heir·loom: an old, non-hybrid type of plant that is still available
because individual people have continued to grow it for many years.
When I became a work-at-home mom, Nathan and I needed a
way to help make ends meet. He had become very passionate
about heirloom tomatoes, and there wasn't anyone growing
them locally at the time. Taking our first farming risk, he ordered
seeds, prepared the beds, sowed the plants and waited. Our
first crop was beautiful. Dozens of varieties of vibrantly colored,
interestingly named, misshapen tomatoes. He received mixed
reviews in that first year, and the consensus was that they were
some “ugly tomatoes,” but he would encourage people just to
They quickly became a favorite, and Nathan became known
as the heirloom tomato man, (You know you've made it once
the customers and other market vendors call you by what you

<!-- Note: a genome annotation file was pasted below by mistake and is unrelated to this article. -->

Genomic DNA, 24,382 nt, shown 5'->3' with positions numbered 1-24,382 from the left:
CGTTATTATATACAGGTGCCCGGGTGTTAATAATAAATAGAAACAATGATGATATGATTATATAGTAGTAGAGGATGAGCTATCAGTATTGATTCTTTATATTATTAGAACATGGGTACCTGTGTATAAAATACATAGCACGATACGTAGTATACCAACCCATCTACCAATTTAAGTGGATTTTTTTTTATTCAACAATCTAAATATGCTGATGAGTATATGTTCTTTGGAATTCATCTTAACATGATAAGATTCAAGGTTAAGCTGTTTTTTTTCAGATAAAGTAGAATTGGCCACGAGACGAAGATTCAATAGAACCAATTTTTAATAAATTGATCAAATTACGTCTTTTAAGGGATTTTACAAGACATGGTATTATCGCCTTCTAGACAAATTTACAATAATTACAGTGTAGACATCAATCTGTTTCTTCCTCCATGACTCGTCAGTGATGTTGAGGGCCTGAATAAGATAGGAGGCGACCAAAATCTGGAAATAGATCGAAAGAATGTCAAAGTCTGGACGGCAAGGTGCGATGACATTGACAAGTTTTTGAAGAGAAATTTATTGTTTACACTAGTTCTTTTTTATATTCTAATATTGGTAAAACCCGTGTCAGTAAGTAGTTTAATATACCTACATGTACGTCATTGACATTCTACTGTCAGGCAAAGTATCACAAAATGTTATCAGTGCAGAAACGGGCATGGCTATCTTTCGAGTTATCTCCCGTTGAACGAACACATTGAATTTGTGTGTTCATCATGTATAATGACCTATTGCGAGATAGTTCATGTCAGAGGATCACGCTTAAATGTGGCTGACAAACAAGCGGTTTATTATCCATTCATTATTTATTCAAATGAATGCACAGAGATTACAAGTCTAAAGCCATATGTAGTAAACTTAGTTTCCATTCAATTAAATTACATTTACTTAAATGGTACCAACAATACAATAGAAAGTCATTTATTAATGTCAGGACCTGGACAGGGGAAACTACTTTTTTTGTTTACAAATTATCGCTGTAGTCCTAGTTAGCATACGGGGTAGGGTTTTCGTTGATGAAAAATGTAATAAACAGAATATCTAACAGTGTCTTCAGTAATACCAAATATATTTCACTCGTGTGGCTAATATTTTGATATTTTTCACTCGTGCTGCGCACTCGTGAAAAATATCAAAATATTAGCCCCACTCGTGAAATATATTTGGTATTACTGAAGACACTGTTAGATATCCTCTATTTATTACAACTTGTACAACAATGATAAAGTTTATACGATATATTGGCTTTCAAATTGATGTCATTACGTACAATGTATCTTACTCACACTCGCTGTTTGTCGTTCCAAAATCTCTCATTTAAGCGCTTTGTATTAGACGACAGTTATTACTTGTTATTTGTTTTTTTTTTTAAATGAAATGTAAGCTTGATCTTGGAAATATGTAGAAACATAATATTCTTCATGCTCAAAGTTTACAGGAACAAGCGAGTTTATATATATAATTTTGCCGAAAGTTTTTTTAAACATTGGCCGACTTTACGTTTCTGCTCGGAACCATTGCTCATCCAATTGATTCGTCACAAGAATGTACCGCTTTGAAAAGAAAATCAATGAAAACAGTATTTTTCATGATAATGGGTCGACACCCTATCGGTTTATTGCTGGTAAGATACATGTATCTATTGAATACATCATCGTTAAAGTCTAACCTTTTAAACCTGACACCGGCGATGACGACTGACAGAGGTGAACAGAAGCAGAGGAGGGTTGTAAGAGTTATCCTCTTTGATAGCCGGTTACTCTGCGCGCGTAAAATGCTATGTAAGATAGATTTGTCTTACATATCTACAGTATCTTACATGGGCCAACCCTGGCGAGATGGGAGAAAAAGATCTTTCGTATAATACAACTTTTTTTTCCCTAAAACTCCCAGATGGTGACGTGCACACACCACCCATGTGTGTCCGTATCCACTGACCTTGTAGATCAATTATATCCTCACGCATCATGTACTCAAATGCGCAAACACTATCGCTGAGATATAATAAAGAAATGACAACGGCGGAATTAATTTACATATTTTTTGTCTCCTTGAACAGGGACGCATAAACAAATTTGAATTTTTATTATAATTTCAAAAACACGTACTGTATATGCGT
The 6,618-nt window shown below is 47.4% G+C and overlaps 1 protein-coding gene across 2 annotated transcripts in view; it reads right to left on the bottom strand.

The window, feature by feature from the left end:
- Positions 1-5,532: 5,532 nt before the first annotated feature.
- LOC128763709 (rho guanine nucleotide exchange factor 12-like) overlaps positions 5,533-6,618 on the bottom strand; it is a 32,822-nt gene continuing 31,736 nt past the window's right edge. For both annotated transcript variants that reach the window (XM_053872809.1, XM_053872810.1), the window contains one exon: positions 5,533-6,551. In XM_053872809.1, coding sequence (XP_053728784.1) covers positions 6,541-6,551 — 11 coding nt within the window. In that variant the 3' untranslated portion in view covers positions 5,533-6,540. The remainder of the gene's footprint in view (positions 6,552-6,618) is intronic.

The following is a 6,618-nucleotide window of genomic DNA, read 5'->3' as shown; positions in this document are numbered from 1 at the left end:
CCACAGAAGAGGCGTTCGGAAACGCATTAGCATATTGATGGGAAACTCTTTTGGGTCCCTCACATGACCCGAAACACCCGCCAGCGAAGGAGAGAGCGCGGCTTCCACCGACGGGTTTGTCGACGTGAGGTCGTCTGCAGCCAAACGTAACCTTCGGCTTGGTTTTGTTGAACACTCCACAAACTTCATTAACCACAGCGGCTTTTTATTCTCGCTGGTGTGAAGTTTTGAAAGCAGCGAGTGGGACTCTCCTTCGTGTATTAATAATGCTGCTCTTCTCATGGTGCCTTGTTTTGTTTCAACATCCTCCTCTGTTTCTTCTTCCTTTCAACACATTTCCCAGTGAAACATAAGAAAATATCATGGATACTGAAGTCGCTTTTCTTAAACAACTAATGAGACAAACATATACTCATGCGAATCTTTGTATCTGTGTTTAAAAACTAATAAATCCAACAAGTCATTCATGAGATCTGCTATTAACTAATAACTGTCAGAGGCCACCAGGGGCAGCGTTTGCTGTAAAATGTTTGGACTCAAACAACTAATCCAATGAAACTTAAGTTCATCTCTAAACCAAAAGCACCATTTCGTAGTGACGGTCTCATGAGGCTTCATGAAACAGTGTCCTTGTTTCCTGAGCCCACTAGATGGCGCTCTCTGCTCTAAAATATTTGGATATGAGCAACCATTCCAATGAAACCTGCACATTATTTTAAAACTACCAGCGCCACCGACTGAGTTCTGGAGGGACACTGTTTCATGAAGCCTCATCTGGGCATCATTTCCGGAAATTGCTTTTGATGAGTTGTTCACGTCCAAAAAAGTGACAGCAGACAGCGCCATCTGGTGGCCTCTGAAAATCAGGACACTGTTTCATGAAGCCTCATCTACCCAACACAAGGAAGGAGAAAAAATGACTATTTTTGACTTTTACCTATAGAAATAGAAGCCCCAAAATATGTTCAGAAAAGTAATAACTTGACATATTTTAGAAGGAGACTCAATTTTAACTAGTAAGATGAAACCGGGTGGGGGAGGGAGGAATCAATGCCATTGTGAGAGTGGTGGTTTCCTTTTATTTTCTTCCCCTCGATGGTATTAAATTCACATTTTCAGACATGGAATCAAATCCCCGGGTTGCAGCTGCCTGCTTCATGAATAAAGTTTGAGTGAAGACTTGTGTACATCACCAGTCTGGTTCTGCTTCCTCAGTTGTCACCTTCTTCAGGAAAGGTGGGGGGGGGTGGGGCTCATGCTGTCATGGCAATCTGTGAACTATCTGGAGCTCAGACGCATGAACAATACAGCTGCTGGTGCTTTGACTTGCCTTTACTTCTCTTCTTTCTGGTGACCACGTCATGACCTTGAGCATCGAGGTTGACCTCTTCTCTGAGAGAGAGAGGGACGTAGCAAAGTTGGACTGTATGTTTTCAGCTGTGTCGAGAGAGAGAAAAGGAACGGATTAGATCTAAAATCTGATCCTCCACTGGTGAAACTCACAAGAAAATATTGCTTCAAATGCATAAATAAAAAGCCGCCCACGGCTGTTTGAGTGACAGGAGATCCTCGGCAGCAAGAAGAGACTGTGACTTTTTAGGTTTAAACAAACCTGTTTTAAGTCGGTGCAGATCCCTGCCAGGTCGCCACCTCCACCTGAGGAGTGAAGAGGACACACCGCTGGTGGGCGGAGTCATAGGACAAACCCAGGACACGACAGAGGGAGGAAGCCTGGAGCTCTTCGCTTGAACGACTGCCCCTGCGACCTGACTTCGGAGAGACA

sell!). Our beautiful logo obviously depicts the importance of the
heirloom tomato in our early success as farmers. During summer
months, every meal includes at least a slice of these flavorful
tomatoes. The vitamin C and potassium we get from tomatoes
help keep our hearts healthy and our blood pressure low.
Nathan's Favorite varieties:
Black From Tula, Black Krim, Brandywine, Favorite, Cherokee
Purple, Chocolate Stripe, Delicious, Dixie Gold, German
Johnson, Indische Fleisch, Israel, Marianna's Peace, Mexico,
Old German, Pineapple, Potato Leaf White, Prudence Purple,
Richardson, St. Ivy, Super Choice, Tidwell
Heirloom Tomato Growing tips:
-We plant tomatoes, along with other summer crops, the first full
week in May. Seeds are started 10 weeks before in a greenhouse.
-The number one growing issue for tomatoes is blight. Selecting
seeds and varieties from a reputable source is important. A hot
water bath for seeds can help, as well. A natural fungicide, like
copper, can be used as needed, just make certain to apply during
cooler evenings to prevent burning.
-We follow our May planting with a second June crop in order to extend the season.